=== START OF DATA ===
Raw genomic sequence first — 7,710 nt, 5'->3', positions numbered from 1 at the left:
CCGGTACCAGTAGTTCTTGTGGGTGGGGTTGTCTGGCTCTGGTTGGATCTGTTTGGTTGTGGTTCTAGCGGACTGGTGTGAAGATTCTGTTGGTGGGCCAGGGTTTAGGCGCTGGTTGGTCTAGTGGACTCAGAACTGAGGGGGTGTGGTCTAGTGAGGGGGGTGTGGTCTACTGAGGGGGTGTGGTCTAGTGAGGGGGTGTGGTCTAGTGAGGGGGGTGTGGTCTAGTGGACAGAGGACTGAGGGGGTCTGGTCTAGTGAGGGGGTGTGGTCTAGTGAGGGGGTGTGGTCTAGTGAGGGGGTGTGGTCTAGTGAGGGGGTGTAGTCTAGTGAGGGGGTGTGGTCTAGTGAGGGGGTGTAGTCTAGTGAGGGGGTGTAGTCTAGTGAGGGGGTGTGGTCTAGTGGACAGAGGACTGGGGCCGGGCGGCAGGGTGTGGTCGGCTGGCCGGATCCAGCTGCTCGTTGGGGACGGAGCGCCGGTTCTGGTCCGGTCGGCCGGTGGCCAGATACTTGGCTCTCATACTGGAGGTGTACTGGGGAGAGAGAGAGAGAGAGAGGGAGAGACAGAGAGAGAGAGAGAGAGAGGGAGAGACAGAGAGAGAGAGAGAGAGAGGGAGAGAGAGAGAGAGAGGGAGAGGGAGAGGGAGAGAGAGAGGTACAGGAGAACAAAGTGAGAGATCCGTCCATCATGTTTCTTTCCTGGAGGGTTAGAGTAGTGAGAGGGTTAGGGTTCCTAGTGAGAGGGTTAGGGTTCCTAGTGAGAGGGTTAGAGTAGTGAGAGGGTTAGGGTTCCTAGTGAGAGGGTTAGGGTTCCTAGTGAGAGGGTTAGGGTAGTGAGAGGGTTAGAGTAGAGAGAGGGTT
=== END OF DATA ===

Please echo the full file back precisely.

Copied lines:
Raw genomic sequence first — 7,710 nt, 5'->3', positions numbered from 1 at the left:
CCGGTACCAGTAGTTCTTGTGGGTGGGGTTGTCTGGCTCTGGTTGGATCTGTTTGGTTGTGGTTCTAGCGGACTGGTGTGAAGATTCTGTTGGTGGGCCAGGGTTTAGGCGCTGGTTGGTCTAGTGGACTCAGAACTGAGGGGGTGTGGTCTAGTGAGGGGGGTGTGGTCTACTGAGGGGGTGTGGTCTAGTGAGGGGGTGTGGTCTAGTGAGGGGGGTGTGGTCTAGTGGACAGAGGACTGAGGGGGTCTGGTCTAGTGAGGGGGTGTGGTCTAGTGAGGGGGTGTGGTCTAGTGAGGGGGTGTGGTCTAGTGAGGGGGTGTAGTCTAGTGAGGGGGTGTGGTCTAGTGAGGGGGTGTAGTCTAGTGAGGGGGTGTAGTCTAGTGAGGGGGTGTGGTCTAGTGGACAGAGGACTGGGGCCGGGCGGCAGGGTGTGGTCGGCTGGCCGGATCCAGCTGCTCGTTGGGGACGGAGCGCCGGTTCTGGTCCGGTCGGCCGGTGGCCAGATACTTGGCTCTCATACTGGAGGTGTACTGGGGAGAGAGAGAGAGAGAGAGGGAGAGACAGAGAGAGAGAGAGAGAGAGGGAGAGACAGAGAGAGAGAGAGAGAGAGGGAGAGAGAGAGAGAGAGGGAGAGGGAGAGGGAGAGAGAGAGGTACAGGAGAACAAAGTGAGAGATCCGTCCATCATGTTTCTTTCCTGGAGGGTTAGAGTAGTGAGAGGGTTAGGGTTCCTAGTGAGAGGGTTAGGGTTCCTAGTGAGAGGGTTAGAGTAGTGAGAGGGTTAGGGTTCCTAGTGAGAGGGTTAGGGTTCCTAGTGAGAGGGTTAGGGTAGTGAGAGGGTTAGAGTAGAGAGAGGGTT